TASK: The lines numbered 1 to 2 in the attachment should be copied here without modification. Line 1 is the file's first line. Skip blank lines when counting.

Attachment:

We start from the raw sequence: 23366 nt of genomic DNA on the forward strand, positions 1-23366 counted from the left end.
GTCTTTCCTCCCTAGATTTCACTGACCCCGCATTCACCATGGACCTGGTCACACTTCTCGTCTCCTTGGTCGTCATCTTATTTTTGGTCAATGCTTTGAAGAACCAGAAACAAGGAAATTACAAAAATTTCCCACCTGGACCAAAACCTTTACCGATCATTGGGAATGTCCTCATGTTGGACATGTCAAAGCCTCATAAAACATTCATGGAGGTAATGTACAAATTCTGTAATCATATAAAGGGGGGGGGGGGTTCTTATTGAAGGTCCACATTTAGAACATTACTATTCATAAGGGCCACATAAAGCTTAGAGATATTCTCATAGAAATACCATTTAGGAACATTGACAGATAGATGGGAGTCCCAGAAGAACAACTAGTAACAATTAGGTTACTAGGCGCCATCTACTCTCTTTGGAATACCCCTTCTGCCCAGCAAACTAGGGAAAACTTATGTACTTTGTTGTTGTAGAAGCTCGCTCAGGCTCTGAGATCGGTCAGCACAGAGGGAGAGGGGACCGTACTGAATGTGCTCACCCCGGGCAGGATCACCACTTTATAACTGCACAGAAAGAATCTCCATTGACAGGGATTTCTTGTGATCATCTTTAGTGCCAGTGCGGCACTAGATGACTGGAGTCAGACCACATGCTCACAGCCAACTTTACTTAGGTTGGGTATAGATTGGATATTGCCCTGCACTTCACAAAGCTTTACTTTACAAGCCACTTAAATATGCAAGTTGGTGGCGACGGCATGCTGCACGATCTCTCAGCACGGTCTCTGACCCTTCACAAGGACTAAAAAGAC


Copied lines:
We start from the raw sequence: 23366 nt of genomic DNA on the forward strand, positions 1-23366 counted from the left end.
GTCTTTCCTCCCTAGATTTCACTGACCCCGCATTCACCATGGACCTGGTCACACTTCTCGTCTCCTTGGTCGTCATCTTATTTTTGGTCAATGCTTTGAAGAACCAGAAACAAGGAAATTACAAAAATTTCCCACCTGGACCAAAACCTTTACCGATCATTGGGAATGTCCTCATGTTGGACATGTCAAAGCCTCATAAAACATTCATGGAGGTAATGTACAAATTCTGTAATCATATAAAGGGGGGGGGGGGTTCTTATTGAAGGTCCACATTTAGAACATTACTATTCATAAGGGCCACATAAAGCTTAGAGATATTCTCATAGAAATACCATTTAGGAACATTGACAGATAGATGGGAGTCCCAGAAGAACAACTAGTAACAATTAGGTTACTAGGCGCCATCTACTCTCTTTGGAATACCCCTTCTGCCCAGCAAACTAGGGAAAACTTATGTACTTTGTTGTTGTAGAAGCTCGCTCAGGCTCTGAGATCGGTCAGCACAGAGGGAGAGGGGACCGTACTGAATGTGCTCACCCCGGGCAGGATCACCACTTTATAACTGCACAGAAAGAATCTCCATTGACAGGGATTTCTTGTGATCATCTTTAGTGCCAGTGCGGCACTAGATGACTGGAGTCAGACCACATGCTCACAGCCAACTTTACTTAGGTTGGGTATAGATTGGATATTGCCCTGCACTTCACAAAGCTTTACTTTACAAGCCACTTAAATATGCAAGTTGGTGGCGACGGCATGCTGCACGATCTCTCAGCACGGTCTCTGACCCTTCACAAGGACTAAAAAGAC